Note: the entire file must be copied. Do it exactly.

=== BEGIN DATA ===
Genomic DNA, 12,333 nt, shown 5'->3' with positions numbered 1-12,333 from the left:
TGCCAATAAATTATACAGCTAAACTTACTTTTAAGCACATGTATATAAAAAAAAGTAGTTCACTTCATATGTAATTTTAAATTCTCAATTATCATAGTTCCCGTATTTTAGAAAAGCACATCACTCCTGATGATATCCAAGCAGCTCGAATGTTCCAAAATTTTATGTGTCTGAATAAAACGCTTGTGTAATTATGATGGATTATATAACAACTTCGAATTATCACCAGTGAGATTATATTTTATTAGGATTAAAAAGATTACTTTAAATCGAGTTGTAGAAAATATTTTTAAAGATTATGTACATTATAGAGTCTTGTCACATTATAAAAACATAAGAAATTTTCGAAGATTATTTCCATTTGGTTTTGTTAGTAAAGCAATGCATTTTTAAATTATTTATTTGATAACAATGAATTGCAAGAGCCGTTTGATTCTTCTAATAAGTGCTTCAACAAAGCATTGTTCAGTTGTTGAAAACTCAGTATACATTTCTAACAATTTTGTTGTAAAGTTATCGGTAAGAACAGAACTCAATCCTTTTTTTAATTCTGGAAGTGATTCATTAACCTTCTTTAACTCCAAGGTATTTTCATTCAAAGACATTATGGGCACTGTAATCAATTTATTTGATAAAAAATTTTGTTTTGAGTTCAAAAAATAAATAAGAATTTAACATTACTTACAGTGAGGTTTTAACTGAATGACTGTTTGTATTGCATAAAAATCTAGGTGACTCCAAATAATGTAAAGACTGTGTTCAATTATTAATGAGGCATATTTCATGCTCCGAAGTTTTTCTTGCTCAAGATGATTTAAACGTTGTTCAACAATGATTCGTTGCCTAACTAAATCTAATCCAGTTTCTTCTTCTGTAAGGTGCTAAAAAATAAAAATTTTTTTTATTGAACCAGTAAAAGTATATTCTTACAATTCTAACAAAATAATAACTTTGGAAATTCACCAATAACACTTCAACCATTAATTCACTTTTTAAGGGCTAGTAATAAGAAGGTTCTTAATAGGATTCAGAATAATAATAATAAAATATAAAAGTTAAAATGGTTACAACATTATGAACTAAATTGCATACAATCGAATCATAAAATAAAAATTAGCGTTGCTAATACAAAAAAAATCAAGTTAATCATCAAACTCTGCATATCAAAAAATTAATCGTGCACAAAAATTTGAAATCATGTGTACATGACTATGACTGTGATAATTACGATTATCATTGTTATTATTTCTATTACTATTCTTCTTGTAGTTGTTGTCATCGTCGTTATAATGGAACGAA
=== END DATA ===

Genomic DNA, 12,333 nt, shown 5'->3' with positions numbered 1-12,333 from the left:
TGCCAATAAATTATACAGCTAAACTTACTTTTAAGCACATGTATATAAAAAAAAGTAGTTCACTTCATATGTAATTTTAAATTCTCAATTATCATAGTTCCCGTATTTTAGAAAAGCACATCACTCCTGATGATATCCAAGCAGCTCGAATGTTCCAAAATTTTATGTGTCTGAATAAAACGCTTGTGTAATTATGATGGATTATATAACAACTTCGAATTATCACCAGTGAGATTATATTTTATTAGGATTAAAAAGATTACTTTAAATCGAGTTGTAGAAAATATTTTTAAAGATTATGTACATTATAGAGTCTTGTCACATTATAAAAACATAAGAAATTTTCGAAGATTATTTCCATTTGGTTTTGTTAGTAAAGCAATGCATTTTTAAATTATTTATTTGATAACAATGAATTGCAAGAGCCGTTTGATTCTTCTAATAAGTGCTTCAACAAAGCATTGTTCAGTTGTTGAAAACTCAGTATACATTTCTAACAATTTTGTTGTAAAGTTATCGGTAAGAACAGAACTCAATCCTTTTTTTAATTCTGGAAGTGATTCATTAACCTTCTTTAACTCCAAGGTATTTTCATTCAAAGACATTATGGGCACTGTAATCAATTTATTTGATAAAAAATTTTGTTTTGAGTTCAAAAAATAAATAAGAATTTAACATTACTTACAGTGAGGTTTTAACTGAATGACTGTTTGTATTGCATAAAAATCTAGGTGACTCCAAATAATGTAAAGACTGTGTTCAATTATTAATGAGGCATATTTCATGCTCCGAAGTTTTTCTTGCTCAAGATGATTTAAACGTTGTTCAACAATGATTCGTTGCCTAACTAAATCTAATCCAGTTTCTTCTTCTGTAAGGTGCTAAAAAATAAAAATTTTTTTTATTGAACCAGTAAAAGTATATTCTTACAATTCTAACAAAATAATAACTTTGGAAATTCACCAATAACACTTCAACCATTAATTCACTTTTTAAGGGCTAGTAATAAGAAGGTTCTTAATAGGATTCAGAATAATAATAATAAAATATAAAAGTTAAAATGGTTACAACATTATGAACTAAATTGCATACAATCGAATCATAAAATAAAAATTAGCGTTGCTAATACAAAAAAAATCAAGTTAATCATCAAACTCTGCATATCAAAAAATTAATCGTGCACAAAAATTTGAAATCATGTGTACATGACTATGACTGTGATAATTACGATTATCATTGTTATTATTTCTATTACTATTCTTCTTGTAGTTGTTGTCATCGTCGTTATAATGGAACGAA